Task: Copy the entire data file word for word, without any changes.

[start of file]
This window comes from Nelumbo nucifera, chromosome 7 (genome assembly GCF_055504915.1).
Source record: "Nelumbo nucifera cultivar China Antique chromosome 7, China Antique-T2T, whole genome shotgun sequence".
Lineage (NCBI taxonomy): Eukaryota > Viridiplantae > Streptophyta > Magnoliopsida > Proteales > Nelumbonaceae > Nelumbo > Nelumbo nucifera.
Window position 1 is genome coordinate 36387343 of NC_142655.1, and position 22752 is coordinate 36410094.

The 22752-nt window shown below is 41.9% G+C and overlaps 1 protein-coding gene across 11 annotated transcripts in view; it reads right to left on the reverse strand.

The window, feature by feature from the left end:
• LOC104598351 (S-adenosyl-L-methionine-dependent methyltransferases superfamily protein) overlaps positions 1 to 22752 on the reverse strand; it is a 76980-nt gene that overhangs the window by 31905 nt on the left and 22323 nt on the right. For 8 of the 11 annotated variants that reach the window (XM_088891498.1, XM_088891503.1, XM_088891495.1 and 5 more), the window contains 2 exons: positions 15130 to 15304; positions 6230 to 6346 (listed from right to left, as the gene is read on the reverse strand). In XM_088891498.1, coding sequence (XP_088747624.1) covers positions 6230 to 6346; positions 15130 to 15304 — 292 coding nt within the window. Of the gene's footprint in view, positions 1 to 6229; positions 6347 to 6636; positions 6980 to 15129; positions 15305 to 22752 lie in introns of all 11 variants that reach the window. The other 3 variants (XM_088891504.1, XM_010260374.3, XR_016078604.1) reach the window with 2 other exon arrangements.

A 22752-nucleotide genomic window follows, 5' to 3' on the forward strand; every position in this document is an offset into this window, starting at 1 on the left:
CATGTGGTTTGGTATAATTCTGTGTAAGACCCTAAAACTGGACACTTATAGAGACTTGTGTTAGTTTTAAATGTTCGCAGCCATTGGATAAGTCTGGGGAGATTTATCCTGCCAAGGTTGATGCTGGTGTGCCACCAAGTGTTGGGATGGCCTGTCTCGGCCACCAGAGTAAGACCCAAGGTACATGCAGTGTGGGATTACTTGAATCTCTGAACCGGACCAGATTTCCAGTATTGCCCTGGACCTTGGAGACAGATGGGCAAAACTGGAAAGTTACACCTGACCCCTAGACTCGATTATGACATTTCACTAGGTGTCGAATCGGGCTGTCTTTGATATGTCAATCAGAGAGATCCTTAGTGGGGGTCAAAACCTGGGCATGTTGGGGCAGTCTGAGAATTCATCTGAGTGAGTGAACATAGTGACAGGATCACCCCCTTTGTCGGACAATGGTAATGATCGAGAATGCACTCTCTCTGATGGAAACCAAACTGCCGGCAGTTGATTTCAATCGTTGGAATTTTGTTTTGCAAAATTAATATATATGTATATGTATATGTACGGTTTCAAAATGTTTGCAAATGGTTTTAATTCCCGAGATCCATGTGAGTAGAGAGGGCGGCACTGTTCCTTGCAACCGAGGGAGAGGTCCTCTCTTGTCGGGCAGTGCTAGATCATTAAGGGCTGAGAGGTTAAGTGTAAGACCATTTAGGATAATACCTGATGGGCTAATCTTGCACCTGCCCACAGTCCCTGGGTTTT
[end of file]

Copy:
This window comes from Nelumbo nucifera, chromosome 7 (genome assembly GCF_055504915.1).
Source record: "Nelumbo nucifera cultivar China Antique chromosome 7, China Antique-T2T, whole genome shotgun sequence".
Lineage (NCBI taxonomy): Eukaryota > Viridiplantae > Streptophyta > Magnoliopsida > Proteales > Nelumbonaceae > Nelumbo > Nelumbo nucifera.
Window position 1 is genome coordinate 36387343 of NC_142655.1, and position 22752 is coordinate 36410094.

The 22752-nt window shown below is 41.9% G+C and overlaps 1 protein-coding gene across 11 annotated transcripts in view; it reads right to left on the reverse strand.

The window, feature by feature from the left end:
• LOC104598351 (S-adenosyl-L-methionine-dependent methyltransferases superfamily protein) overlaps positions 1 to 22752 on the reverse strand; it is a 76980-nt gene that overhangs the window by 31905 nt on the left and 22323 nt on the right. For 8 of the 11 annotated variants that reach the window (XM_088891498.1, XM_088891503.1, XM_088891495.1 and 5 more), the window contains 2 exons: positions 15130 to 15304; positions 6230 to 6346 (listed from right to left, as the gene is read on the reverse strand). In XM_088891498.1, coding sequence (XP_088747624.1) covers positions 6230 to 6346; positions 15130 to 15304 — 292 coding nt within the window. Of the gene's footprint in view, positions 1 to 6229; positions 6347 to 6636; positions 6980 to 15129; positions 15305 to 22752 lie in introns of all 11 variants that reach the window. The other 3 variants (XM_088891504.1, XM_010260374.3, XR_016078604.1) reach the window with 2 other exon arrangements.

A 22752-nucleotide genomic window follows, 5' to 3' on the forward strand; every position in this document is an offset into this window, starting at 1 on the left:
CATGTGGTTTGGTATAATTCTGTGTAAGACCCTAAAACTGGACACTTATAGAGACTTGTGTTAGTTTTAAATGTTCGCAGCCATTGGATAAGTCTGGGGAGATTTATCCTGCCAAGGTTGATGCTGGTGTGCCACCAAGTGTTGGGATGGCCTGTCTCGGCCACCAGAGTAAGACCCAAGGTACATGCAGTGTGGGATTACTTGAATCTCTGAACCGGACCAGATTTCCAGTATTGCCCTGGACCTTGGAGACAGATGGGCAAAACTGGAAAGTTACACCTGACCCCTAGACTCGATTATGACATTTCACTAGGTGTCGAATCGGGCTGTCTTTGATATGTCAATCAGAGAGATCCTTAGTGGGGGTCAAAACCTGGGCATGTTGGGGCAGTCTGAGAATTCATCTGAGTGAGTGAACATAGTGACAGGATCACCCCCTTTGTCGGACAATGGTAATGATCGAGAATGCACTCTCTCTGATGGAAACCAAACTGCCGGCAGTTGATTTCAATCGTTGGAATTTTGTTTTGCAAAATTAATATATATGTATATGTATATGTACGGTTTCAAAATGTTTGCAAATGGTTTTAATTCCCGAGATCCATGTGAGTAGAGAGGGCGGCACTGTTCCTTGCAACCGAGGGAGAGGTCCTCTCTTGTCGGGCAGTGCTAGATCATTAAGGGCTGAGAGGTTAAGTGTAAGACCATTTAGGATAATACCTGATGGGCTAATCTTGCACCTGCCCACAGTCCCTGGGTTTT